Ferguson Farmer’s Market…Yes, That Ferguson

Hahn Farms has been a part of the market for many years.

                                      Hahn Farms has been a part of the market for many years.

 

With all of the negative news about the city of Ferguson, Missouri, it is easy to forget how beautiful the city is and how wonderful the people that live there are. Living less than five miles away in the city of Florissant, I have been going to this market for the last several years. I am even working with a couple of colleagues and the market manager to open my own stall in the near future. I hope to sell Filipino food during market hours.

PieCraft offers some amazing baked pies in several sizes. I always buy the bite-sized ones so I can try several at a time.

PieCraft offers some amazing baked pies in several sizes. I always buy the bite-sized ones so I can try several at a time.

 

Hahn Farm, Thies Farm and EarthDance Farm are three of the regular vendors that I visit nearly every Saturday. EarthDance is actually located in the Ferguson city limits. There are also several prepared food and craft vendors at the market every week. The Omelet stand is the earliest non-farmer stand that I can remember.

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Here is a view of the market from New Florissant Road.

Here is a view of the market from New Florissant Road.

So I hope that Missourians and others around the country that have heard nothing but bad news about Ferguson for the past couple of weeks will remember that this is a wonderful community. Come on out if you’re in the area and support the market and the farmers.  

PieCraft sells some great hand pies.

                                                                    PieCraft sells some great hand pies.

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                                               An omelette at the market? Why not?

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Celebrate Cinco de Mayo with Tacos

Image courtesy of foodpeoplewant.com

Image courtesy of foodpeoplewant.com

Unofficially, Cinco de Mayo is a day to celebrate Mexican heritage, including food and drink. (The drink part seems to take more and more precedence every year, especially Mexican beer and Margaritas.) Many Americans incorrectly think the Fifth of May commemorates the Mexican Independence Day, which is actually September 16.  May 5 commemorates the Mexican army’s victory over France at the battle of Puebla in 1862 during the Franco-Mexican War. A very insignificant event in a long war that has led to annual celebrations throughout the US and some parts of Mexico.

Despite the naivete about the holiday, it is still fun and educational to some to look to Mexico for culinary inspiration. Despite the variety of foods and cooking styles prevalent throughout the country, perhaps no single dish says Mexican like the simple, ubiquitous taco.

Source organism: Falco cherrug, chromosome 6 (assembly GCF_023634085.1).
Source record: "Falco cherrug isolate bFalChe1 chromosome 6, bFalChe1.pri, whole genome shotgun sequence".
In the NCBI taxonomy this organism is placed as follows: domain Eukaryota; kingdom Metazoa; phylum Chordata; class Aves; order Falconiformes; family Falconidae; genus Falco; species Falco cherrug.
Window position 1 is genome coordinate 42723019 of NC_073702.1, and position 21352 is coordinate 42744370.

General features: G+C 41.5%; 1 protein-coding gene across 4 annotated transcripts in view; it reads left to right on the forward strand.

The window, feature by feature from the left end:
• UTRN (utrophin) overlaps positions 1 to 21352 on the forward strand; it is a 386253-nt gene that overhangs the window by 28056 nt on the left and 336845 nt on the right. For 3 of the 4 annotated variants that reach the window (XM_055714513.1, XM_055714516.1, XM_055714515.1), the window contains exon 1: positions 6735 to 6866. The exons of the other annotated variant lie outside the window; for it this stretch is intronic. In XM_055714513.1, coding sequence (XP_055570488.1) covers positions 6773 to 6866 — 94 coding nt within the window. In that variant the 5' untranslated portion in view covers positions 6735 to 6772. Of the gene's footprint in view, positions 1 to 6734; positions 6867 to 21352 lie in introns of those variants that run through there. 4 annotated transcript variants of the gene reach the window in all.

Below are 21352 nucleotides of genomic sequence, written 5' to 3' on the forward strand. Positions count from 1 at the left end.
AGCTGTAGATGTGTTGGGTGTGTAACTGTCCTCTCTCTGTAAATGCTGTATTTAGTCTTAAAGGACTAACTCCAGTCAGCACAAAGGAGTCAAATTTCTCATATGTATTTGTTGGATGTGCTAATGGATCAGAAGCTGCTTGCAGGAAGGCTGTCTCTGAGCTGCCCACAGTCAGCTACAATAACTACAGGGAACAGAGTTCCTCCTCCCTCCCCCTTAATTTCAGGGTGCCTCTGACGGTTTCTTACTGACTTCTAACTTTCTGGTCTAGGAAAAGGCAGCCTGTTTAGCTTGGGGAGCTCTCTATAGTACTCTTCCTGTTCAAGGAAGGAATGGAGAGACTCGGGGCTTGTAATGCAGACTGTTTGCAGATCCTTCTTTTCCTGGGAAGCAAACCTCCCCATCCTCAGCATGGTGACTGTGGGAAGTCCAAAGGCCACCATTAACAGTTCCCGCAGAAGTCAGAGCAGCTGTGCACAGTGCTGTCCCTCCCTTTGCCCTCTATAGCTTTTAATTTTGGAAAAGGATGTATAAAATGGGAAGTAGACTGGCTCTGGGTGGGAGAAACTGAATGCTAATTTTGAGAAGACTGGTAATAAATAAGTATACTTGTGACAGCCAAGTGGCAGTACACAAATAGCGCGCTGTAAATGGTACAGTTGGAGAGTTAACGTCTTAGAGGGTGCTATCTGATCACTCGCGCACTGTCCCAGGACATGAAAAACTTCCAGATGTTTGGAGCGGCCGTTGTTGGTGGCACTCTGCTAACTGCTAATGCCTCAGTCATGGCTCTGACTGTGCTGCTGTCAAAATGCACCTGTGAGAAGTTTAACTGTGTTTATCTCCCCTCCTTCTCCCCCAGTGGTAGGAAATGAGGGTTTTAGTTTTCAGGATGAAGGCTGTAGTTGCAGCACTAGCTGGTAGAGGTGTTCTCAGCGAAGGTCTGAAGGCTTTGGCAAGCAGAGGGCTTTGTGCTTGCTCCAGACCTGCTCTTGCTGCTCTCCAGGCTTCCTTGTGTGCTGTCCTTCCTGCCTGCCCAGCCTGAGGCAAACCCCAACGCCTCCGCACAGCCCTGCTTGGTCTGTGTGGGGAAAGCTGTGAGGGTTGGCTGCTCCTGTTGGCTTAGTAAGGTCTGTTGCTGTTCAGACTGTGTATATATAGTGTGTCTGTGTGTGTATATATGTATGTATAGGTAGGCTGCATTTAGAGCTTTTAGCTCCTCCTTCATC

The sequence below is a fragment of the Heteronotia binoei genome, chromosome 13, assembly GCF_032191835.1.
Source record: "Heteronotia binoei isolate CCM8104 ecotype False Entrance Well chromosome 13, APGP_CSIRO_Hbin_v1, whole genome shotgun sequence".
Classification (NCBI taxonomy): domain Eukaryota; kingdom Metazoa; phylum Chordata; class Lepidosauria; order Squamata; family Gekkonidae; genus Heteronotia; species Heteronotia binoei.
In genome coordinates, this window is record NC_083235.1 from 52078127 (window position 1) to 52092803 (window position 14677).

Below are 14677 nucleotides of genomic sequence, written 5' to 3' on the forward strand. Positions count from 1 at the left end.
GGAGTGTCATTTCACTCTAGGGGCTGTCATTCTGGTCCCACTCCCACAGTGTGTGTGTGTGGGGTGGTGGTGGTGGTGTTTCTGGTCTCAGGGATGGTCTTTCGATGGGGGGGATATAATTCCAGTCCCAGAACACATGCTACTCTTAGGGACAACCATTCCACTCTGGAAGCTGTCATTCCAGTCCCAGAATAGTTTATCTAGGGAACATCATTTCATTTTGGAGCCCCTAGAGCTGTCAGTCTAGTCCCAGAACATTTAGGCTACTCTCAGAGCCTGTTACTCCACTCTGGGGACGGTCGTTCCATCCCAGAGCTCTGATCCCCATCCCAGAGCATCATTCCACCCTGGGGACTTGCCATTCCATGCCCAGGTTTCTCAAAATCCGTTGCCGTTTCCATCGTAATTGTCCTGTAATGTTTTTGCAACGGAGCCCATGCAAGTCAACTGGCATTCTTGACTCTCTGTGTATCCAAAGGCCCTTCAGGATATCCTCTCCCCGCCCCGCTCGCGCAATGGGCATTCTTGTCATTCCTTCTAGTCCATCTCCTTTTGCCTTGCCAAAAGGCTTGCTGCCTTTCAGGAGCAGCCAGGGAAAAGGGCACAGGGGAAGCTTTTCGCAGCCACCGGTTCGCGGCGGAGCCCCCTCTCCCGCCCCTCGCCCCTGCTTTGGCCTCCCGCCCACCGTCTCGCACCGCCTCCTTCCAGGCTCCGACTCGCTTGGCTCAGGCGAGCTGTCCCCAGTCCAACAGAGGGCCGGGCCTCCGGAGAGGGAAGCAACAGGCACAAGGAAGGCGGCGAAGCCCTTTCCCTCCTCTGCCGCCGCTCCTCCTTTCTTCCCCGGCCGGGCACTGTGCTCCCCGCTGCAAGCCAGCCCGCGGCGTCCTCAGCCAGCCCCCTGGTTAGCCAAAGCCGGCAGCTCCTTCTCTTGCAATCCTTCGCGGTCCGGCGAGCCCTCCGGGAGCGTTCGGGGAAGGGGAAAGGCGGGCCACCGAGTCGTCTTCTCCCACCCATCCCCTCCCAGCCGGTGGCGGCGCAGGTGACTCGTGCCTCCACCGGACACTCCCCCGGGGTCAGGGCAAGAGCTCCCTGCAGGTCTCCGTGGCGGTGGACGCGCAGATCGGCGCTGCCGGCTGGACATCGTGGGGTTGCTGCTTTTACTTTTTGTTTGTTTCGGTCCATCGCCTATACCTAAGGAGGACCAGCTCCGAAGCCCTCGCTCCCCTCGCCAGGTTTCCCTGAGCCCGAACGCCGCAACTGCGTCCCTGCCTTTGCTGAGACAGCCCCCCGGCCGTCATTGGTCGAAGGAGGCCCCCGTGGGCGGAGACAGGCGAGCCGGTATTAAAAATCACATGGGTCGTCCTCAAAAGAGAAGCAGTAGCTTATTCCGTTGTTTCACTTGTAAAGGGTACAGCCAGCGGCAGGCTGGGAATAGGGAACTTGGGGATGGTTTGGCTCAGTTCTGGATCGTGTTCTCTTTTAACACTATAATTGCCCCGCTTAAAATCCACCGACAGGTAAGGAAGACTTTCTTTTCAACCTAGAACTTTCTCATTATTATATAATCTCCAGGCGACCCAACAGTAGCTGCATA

Tacos, indigenous to pre-European settled regions of Mexico, were originally made of corn, or maiz, and often included the same fillings used today, particularly various spiced meats or fish. Dating back to the 18th century, and originally called Tortillas de Maiz, they were re-named taco by Spanish settlers. The word taco refers to the charges (paper wrapped around gunpowder) that miners used during this period. Apparently, the original tacos favored these charges.

Many traditional tacos contained ingredients that we typically do not eat in the US, including tripe (beef and pork), chorizo, beef brains, tongue, cheeks, lips and eyes, and fried pig’s esophagus. Sounds good, huh?

Tacos today are more designed for modern tastes. Ground beef and/or steak as well as chicken are often used as filler, along with various cheeses, salsa, sour cream and guacamole. Fresh avocado, cilantro, limes and radishes are also a traditional topping for tacos that can be used today. Many tacos are also served on flour tortillas, as well as corn.

Here is one of my favorite taco recipes that I made recently:

Tacos de Chorizo y Camarones or Chorizo and Shrimp Tacos

Heat 2 Tbsp. olive oil over medium heat in large skillet. Add one lb. fresh, crumbled chorizo. Cook until browned, about 4 minutes. Add 1 minced small red onion, 1 minced garlic clove and a pinch of ground cumin. Cook, while stirring, until the onion is softened. Add a 1/2 lb. of chopped, shelled shrimp and 2 Tbsp. of Mexican Lager (I used Corona). Cook, stirring, until the Shrimp is cooked through. Stir in the juice from 2 limes, season with sea salt and fresh black pepper and serve with warmed corn tortillas, avocado, cilantro, sour cream and lime wedges. 

And beer 🙂 

 

The makings of Chorizo and Shrimp Tacos.

The makings of Chorizo and Shrimp Tacos.